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    Oh. Run away. Run away fast. Never invest in something you don't understand.
     
  10. DonD

    DonD Super Moderator

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    If you do buy penny stocks, check their volume action. One buddy of mine bought a bunch of penny stock and when he went to sell it on the market, there were no buyers at all. Finally his stock broker bought it from him for almost nothing just so he could claim a loss on his taxes.
     
  11. Chuck2009x

    Chuck2009x VIP Whale

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    Well, if the "investor" is Great Harvest of Hong Kong, guess what? Great Harvest consists of the CEO and Chairman of the Board of Adex.

    Great Harvest
    http://investing.businessweek.com/research/stocks/private/snapshot.asp?privcapId=23376346

    Adex
    http://www.adexmining.com/directors.php
    http://www.adexmining.com/management.php

    When they did the private placement with Great Harvest in 2010, they paid CWN Capital of Hong Kong a finders fee of:
    • $336,000 in cash
    • Warrants for 5,600,000 shares
    • A $144,000 "retainer" fee
    • 7% of the value of the proceeds Adex gets from warrants exercised by Great Harvest (up to $506,000)
    • 1.5% of the principal of any loan Great Harvest makes to Adex (1.5% of 50 million is $750,000).

    Who is CWN Capital? Why, it's Joe Tai, a Director of Adex.

    See how this works? It's just an endless shell game.
     
  12. JWBlue

    JWBlue VIP Whale

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    Thank you for that information. Where did you get this?

    I am not following. Does this mean it is 100% a scam?

    I don't think it would be unusual for someone like this to be a director when he has a financial interest in the company.
    I am sure he became a director after the investment and not before.
     
  13. hammie

    hammie VIP Whale

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    Chuck, nice homework, you are obviously well informed. May I ask is this information readily available to the average investor or do you need to subscribe to some kind of service to get this level of detail?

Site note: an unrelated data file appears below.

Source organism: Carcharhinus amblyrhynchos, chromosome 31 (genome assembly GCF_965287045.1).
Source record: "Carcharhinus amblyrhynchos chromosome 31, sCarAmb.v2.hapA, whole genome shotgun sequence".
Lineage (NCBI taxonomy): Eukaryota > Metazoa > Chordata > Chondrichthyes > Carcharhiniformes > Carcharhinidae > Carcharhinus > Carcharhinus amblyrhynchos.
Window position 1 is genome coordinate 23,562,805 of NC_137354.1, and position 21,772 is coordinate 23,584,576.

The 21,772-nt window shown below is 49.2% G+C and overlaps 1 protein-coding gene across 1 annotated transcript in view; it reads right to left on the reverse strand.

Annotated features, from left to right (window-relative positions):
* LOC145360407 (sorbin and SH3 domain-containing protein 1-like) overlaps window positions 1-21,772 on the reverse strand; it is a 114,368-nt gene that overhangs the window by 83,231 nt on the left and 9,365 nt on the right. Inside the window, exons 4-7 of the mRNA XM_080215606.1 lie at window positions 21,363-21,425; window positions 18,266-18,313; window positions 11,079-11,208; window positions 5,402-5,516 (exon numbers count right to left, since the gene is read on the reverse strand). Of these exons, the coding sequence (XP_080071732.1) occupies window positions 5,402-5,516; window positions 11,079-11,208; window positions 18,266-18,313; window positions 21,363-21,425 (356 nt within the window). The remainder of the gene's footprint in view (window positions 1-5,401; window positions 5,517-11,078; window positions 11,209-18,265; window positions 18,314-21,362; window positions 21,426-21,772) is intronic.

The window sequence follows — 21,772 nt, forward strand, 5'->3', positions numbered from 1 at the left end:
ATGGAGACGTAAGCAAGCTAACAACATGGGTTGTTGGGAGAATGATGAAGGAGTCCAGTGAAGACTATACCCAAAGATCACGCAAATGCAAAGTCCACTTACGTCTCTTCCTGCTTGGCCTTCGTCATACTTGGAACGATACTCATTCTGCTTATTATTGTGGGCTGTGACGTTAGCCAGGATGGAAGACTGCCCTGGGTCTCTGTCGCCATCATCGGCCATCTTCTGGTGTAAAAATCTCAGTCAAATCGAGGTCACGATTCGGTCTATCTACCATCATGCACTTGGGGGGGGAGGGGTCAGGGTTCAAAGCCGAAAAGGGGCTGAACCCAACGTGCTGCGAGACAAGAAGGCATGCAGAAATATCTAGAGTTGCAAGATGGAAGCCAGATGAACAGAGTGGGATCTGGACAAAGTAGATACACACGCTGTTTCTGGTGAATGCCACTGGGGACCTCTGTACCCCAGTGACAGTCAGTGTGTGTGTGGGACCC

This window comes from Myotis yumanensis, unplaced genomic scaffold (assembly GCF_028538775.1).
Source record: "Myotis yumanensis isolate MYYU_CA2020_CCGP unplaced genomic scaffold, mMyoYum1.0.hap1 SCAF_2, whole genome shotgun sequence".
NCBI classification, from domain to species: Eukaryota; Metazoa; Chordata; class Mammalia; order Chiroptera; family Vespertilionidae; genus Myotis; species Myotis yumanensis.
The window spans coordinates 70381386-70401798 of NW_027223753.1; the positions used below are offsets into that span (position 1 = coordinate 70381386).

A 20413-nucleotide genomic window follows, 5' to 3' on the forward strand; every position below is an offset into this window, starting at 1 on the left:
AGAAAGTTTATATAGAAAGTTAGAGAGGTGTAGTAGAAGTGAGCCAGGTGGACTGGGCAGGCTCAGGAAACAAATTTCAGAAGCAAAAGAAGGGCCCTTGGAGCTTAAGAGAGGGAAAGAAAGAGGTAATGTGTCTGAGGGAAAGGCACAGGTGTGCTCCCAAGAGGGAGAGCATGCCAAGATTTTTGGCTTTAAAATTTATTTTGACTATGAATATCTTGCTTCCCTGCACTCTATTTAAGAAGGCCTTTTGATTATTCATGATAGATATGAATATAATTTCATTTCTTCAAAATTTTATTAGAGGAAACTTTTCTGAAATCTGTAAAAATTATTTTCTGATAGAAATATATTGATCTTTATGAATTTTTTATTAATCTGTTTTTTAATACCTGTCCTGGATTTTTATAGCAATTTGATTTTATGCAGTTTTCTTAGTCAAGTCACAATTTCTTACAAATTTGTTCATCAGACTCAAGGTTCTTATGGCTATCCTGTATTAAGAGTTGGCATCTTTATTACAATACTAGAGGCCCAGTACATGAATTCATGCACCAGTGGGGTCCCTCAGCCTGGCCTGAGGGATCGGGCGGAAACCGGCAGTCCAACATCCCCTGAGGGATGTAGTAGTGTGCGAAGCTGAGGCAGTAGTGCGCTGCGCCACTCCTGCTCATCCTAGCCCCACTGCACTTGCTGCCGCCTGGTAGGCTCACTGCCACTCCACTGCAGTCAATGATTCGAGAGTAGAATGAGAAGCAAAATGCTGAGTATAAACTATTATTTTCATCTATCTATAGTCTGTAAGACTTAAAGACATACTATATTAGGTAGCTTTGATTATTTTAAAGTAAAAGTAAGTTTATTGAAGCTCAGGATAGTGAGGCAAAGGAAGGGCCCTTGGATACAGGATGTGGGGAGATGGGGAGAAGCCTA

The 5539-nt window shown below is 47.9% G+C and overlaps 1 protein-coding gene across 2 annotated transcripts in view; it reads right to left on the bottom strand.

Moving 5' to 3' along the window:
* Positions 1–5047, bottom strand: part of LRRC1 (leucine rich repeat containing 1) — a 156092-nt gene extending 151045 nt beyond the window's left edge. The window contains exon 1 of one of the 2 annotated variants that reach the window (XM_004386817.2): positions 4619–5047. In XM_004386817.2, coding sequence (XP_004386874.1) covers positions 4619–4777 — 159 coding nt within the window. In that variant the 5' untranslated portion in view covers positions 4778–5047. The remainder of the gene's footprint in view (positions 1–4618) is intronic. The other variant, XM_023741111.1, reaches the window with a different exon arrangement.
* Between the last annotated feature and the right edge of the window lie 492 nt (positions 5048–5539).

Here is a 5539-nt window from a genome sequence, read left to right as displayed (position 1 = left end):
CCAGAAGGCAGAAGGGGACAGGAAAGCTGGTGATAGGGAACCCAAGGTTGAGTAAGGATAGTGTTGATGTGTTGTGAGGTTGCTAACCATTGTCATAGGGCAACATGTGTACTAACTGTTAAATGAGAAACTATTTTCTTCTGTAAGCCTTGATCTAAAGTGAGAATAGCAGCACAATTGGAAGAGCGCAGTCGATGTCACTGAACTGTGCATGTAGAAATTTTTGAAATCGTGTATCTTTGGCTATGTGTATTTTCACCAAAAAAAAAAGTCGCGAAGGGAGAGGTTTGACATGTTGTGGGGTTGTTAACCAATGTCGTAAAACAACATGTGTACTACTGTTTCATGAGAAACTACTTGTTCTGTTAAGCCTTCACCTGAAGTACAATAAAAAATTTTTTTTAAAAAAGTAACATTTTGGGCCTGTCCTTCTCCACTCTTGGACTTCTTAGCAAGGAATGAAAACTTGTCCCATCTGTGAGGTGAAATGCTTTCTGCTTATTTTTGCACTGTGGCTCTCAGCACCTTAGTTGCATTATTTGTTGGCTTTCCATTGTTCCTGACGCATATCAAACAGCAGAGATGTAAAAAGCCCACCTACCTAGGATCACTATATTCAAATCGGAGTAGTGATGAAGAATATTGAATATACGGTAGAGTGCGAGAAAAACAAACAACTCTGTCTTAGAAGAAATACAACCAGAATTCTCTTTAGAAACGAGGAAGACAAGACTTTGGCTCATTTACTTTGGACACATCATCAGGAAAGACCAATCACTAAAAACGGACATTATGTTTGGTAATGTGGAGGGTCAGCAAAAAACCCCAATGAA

14. Chuck2009x

    Chuck2009x VIP Whale

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    I took your post about the share structure of the company, took the phrase "Economic studies show potential for a combined 15-year mine life" and Googled it. That's how I found Adex.

    Then I read a few press releases on their web site and saw that they're the usual stringing along of "developments".

    Then I read the 2010 press release that announced the private placement with Great Harvest of Hong Kong and Googled Great Harvest, and it turned up the link that showed the owners of Great Harvest are the same people running Adex.

    In that same press release, the finders fee paid to CWN Capital is disclosed and a Google search on CWN Capital turned up Joe Tai, who's also a director of Adex.

    Now, Adex isn't exactly trying to hide all of this, I think the listing for the Chairman says he's involved with Great Harvest, and the bio for Joe Tai says he's involved with CWN Capital.

    So the President/CEO and the board Chairman of Adex also are the principals of Great Harvest.

    So why did they need to pay another Adex director a finders fee to find themselves?

    I suppose it's possible that that 2010 placement was that trio's first involvement with Adex and that they became executives of Adex as a result. I didn't do any checking on that. I don't know what the Canadian equivalent of the SEC is and what kind of filings are required. If you established that the chairman was involved with Adex well prior to that private placement, then that would indicate that the deal is pretty fishy, again because of the finders fee.

    The drip drip drip of press releases that go nowhere is typical of this sort of thing and is mostly how I make my judgment of this particular company.

    If you read the bio of the chairman of the board, you'll see that he says he does shipping and trading of metals. Mining isn't his game. What he's doing here is just more trading, imho. Of stock, not metals.
     
    Last edited: Nov 7, 2012
  15. woodsie

    woodsie Low-Roller

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    Time has already told. Penny stocks are always scams. Anyone who has been around the block knows this.

    Think about all the times you've watched cnbc and they've interviewed guys who got rich in penny stocks. Oh wait, they've never done that because it's a complete pipe dream. :)

    Save your money and invest in real companies with real profits.
     
  16. elswam

    elswam Low-Roller

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    hi!!!

    to me the best invest is FOREX, but is very risk, i got it aprox 2% monthly